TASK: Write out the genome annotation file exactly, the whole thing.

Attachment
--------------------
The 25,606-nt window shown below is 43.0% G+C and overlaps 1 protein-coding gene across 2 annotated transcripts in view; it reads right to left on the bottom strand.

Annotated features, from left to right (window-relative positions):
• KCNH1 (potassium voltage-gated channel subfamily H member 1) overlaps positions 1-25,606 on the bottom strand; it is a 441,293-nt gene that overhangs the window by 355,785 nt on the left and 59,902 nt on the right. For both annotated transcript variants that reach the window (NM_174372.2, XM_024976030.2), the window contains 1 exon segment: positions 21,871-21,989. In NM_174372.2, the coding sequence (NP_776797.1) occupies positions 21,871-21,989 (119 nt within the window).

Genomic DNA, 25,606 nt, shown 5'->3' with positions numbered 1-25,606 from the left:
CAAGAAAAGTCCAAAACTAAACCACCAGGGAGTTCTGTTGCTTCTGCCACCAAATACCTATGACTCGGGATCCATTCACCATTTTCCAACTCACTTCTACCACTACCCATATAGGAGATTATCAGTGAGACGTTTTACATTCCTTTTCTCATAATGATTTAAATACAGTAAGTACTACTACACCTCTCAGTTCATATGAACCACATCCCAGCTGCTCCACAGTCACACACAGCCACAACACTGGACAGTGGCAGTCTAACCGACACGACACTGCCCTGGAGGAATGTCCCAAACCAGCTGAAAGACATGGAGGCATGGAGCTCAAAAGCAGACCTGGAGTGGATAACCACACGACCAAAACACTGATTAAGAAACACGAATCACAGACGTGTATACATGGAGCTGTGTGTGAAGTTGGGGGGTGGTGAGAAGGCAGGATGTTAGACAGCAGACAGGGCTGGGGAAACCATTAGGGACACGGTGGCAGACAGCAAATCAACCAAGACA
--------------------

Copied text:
The 25,606-nt window shown below is 43.0% G+C and overlaps 1 protein-coding gene across 2 annotated transcripts in view; it reads right to left on the bottom strand.

Annotated features, from left to right (window-relative positions):
• KCNH1 (potassium voltage-gated channel subfamily H member 1) overlaps positions 1-25,606 on the bottom strand; it is a 441,293-nt gene that overhangs the window by 355,785 nt on the left and 59,902 nt on the right. For both annotated transcript variants that reach the window (NM_174372.2, XM_024976030.2), the window contains 1 exon segment: positions 21,871-21,989. In NM_174372.2, the coding sequence (NP_776797.1) occupies positions 21,871-21,989 (119 nt within the window).

Genomic DNA, 25,606 nt, shown 5'->3' with positions numbered 1-25,606 from the left:
CAAGAAAAGTCCAAAACTAAACCACCAGGGAGTTCTGTTGCTTCTGCCACCAAATACCTATGACTCGGGATCCATTCACCATTTTCCAACTCACTTCTACCACTACCCATATAGGAGATTATCAGTGAGACGTTTTACATTCCTTTTCTCATAATGATTTAAATACAGTAAGTACTACTACACCTCTCAGTTCATATGAACCACATCCCAGCTGCTCCACAGTCACACACAGCCACAACACTGGACAGTGGCAGTCTAACCGACACGACACTGCCCTGGAGGAATGTCCCAAACCAGCTGAAAGACATGGAGGCATGGAGCTCAAAAGCAGACCTGGAGTGGATAACCACACGACCAAAACACTGATTAAGAAACACGAATCACAGACGTGTATACATGGAGCTGTGTGTGAAGTTGGGGGGTGGTGAGAAGGCAGGATGTTAGACAGCAGACAGGGCTGGGGAAACCATTAGGGACACGGTGGCAGACAGCAAATCAACCAAGACA